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Use of Transportable Radiation Detection Instruments to Assess Internal Contamination From Intakes of Radionuclides Part I: Field Tests and Monte Carlo Simulations

Anigstein, Robert; Erdman, Michael C.; Ansari, Armin

doi: 10.1097/HP.0000000000000496

Abstract: The detonation of a radiological dispersion device or other radiological incidents could result in the dispersion of radioactive materials and intakes of radionuclides by affected individuals. Transportable radiation monitoring instruments could be used to measure photon radiation from radionuclides in the body for triaging individuals and assigning priorities to their bioassay samples for further assessments. Computer simulations and experimental measurements are required for these instruments to be used for assessing intakes of radionuclides. Count rates from calibrated sources of 60Co, 137Cs, and 241Am were measured on three instruments: a survey meter containing a 2.54 × 2.54‐cm NaI(Tl) crystal, a thyroid probe using a 5.08 × 5.08‐cm NaI(Tl) crystal, and a portal monitor incorporating two 3.81 × 7.62 × 182.9‐cm polyvinyltoluene plastic scintillators. Computer models of the instruments and of the calibration sources were constructed, using engineering drawings and other data provided by the manufacturers. Count rates on the instruments were simulated using the Monte Carlo radiation transport code MCNPX. The computer simulations were within 16% of the measured count rates for all 20 measurements without using empirical radionuclide-dependent scaling factors, as reported by others. The weighted root-mean-square deviations (differences between measured and simulated count rates, added in quadrature and weighted by the variance of the difference) were 10.9% for the survey meter, 4.2% for the thyroid probe, and 0.9% for the portal monitor. These results validate earlier MCNPX models of these instruments that were used to develop calibration factors that enable these instruments to be used for assessing intakes and committed doses from several gamma-emitting radionuclides.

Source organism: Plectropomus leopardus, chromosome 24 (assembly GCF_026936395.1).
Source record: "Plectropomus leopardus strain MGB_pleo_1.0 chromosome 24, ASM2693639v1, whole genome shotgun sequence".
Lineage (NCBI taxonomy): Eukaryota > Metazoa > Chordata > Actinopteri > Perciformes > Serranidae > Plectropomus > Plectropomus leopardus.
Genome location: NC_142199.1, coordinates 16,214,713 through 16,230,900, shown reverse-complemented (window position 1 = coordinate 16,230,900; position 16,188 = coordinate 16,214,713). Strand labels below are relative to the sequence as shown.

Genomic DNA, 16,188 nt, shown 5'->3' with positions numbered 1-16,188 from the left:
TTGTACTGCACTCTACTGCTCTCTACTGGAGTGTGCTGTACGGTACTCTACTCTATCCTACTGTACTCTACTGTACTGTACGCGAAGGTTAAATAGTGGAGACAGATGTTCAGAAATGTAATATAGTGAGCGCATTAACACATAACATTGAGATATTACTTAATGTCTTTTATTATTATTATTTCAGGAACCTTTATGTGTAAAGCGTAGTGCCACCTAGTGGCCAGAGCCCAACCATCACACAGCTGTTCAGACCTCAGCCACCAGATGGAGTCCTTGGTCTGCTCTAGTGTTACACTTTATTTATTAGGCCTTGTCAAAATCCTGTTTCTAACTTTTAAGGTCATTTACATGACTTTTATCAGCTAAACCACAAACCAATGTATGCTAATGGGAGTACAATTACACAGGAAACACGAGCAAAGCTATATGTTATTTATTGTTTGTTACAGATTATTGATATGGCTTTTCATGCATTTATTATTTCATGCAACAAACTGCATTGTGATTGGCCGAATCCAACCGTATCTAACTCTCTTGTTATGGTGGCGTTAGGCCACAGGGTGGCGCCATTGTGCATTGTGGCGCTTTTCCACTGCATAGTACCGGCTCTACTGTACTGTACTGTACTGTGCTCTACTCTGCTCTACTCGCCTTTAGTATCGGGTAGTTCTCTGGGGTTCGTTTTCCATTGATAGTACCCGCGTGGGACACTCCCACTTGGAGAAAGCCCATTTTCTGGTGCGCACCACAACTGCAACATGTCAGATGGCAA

*S. Cohen & Associates, 1608 Spring Hill Road, Vienna, VA 2218; †Department of Radiology, Milton S. Hershey Medical Center, Hershey, PA 17033‐2390; ‡Radiation Studies Branch, EHHE, NCEH, Centers for Disease Control and Prevention, Atlanta, GA 30341‐3717.

The authors declare no conflicts of interest.

For correspondence contact: Robert Anigstein, PhD, S. Cohen & Associates, 740 West End Avenue, Apt. 95A, New York, NY 10025, or email at

(Manuscript accepted 4 January 2016)

© 2016 by the Health Physics Society